15 - O - Outflows and overflows
    16 - P - Purification Day
    Become a holy nation: 17-27
    17 - Q - Quit remote sacrifices and don’t eat blood
    18 - R - Ruinous practices, forbidden sex
    19 - S - Special people, special life
    20 - T - Taking chapter 18 further
    21 - U - Unclean priestly actions, unfit priestly bodies
    22 - V - Valid holy eating, void animal offering
    23 - W - Wahay! Festivals!
    24 - X - Execute blasphemer (+ lamp, bread, and eye for eye)
    25 - Y - Years – Sabbath and Jubilee
    26 - Z - Zones of blessing, zones of curse
    27 - Redemption of vows

    20 Books on Christ and culture - with some notable omissions! [HT Between two worlds]


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    Saturday, 10 November 2007

    Death to blog boredom?

    I've been "tagged" by Bob Robinson of Vanguard Church and friend of Kuyper, Bob was tagged by Scott Berkhimer at Theopraxis, who was tagged by, Michael Kruse, who was tagged by David Ker, who it seems originated the meme, of Lingamish.

    The "meme" is meant to discover "five little-known treasures of the blogosphere" in order to put to death our blog bore. I'm honoured to be described by Bob (or at least the meme) as a 'treasure'!


    Anyway here are my five 'little treasures' all of which deserve loads more readers:


    Gideon, David and Macht would also have had a mention - but they have enough readers as it is, they are hardly little known and they don't like memes!

    (Consider yourselves tagged guys! Why are they all guys? Perhaps we need another meme for female bloggers worth checking out!)


    I would also have nominated The Friend of Kuyper blog - but Bob has already done that. But seeing as he nominated one of his own blogs I'll also do that - H. Evan Runner blog: I've been transcribing some of his lectures - they are excellent stuff and deserve a wider audience.

    Theological Journal Libarary vols 1-10 announced

    For $400 dollars 500 years of theological journals can be yours. (I have mentioned the Theological Journal Library before - I'm still undecided to wait for Logos to get a Mac version or go for Accordance). The new 2 CD package contains volumes 1-10 with the following journals:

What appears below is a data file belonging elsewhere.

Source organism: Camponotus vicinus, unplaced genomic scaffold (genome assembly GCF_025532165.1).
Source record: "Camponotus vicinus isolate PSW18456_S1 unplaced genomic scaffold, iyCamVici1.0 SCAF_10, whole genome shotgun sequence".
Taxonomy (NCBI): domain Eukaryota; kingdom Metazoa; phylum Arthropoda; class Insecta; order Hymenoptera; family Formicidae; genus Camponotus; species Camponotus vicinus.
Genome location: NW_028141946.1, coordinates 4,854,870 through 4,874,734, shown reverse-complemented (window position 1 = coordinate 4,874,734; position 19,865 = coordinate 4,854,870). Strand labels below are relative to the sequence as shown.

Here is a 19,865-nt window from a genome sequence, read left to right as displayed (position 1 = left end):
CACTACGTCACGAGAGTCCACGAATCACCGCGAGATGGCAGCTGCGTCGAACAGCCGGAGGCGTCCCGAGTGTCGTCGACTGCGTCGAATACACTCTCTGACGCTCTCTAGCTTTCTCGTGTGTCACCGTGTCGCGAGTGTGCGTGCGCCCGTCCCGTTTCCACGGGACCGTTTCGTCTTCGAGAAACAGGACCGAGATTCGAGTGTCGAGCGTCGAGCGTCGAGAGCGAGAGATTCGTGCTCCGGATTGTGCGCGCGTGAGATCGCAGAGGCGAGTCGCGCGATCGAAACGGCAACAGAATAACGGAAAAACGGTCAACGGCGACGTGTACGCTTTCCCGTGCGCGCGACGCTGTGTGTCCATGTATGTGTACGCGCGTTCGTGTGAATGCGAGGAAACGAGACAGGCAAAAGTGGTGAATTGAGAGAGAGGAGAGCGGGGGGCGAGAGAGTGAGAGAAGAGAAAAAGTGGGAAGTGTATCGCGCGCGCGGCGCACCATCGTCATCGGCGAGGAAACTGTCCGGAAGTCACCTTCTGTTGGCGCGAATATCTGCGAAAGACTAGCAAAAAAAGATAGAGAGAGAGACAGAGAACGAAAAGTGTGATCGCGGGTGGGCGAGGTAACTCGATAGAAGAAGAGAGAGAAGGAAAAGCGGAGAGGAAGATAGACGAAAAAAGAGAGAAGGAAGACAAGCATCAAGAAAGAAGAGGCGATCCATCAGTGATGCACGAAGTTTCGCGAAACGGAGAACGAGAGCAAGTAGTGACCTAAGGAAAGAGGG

• Ashland Theological Journal (Volumes 1-37)
    • Bibliotheca Sacra (Volumes 91-163)
    • Bible and Spade (Volumes 1-12, 1-13)
    • Chafer Theological Seminary Journal (Volumes 1-12)
    • Christian Apologetics Journal (Volumes 1-5)
    • Conservative Theological Journal (Volumes 1-10)
    • Conspectus (Volumes 1-3)
    • Detroit Baptist Seminary Journal (Volumes 1-11)
    • Emmaus Journal (Volumes 1-14)
    • Faith and Mission (Volumes 1-23)
    • Global Journal (Volumes 1-2)
    • Grace Journal (Volumes 1-14)
    • Grace Theological Journal (Volumes 1-12)
    • Journal for Biblical Manhood and Womanhood (Volumes 1-11)
    • Journal of Christian Apologetics (Volumes 1-2)
    • Journal of Dispensational Theology (Volume 10)
    • Journal of the Evangelical Theological Society (Volumes 9-49)
    • Journal of the Grace Evangelical Society (Volumes 1-19)
    • Journal of Ministry and Theology (Volumes 1-10)
    • Masters Seminary Journal (Volumes 1-15)
    • Michigan Theological Journal (Volumes 1-5)
    • Reformation and Revival (Volumes 1-13)
    • Reformed Baptist Theological Review (Volumes 1-3)
    • Review and Expositor (Volumes 70-103)
    • Southern Baptist Journal of Theology (Volumes 1-10)
    • Trinity Journal (Volumes 1-26)
    • Westminster Theological Journal (Volumes 1-68)
    There is an excellent deal for those that have any of the previous volumes:

    We are doing things a little differently than the past 4 years...Instead of having a separate Volume 10 CD, I decided to put all 10 volumes into one package.(we will no longer offer TJL 6, 7, 8 & 9 separately)
    And I've devised what I hope is an equitable way for everyone to get caught up.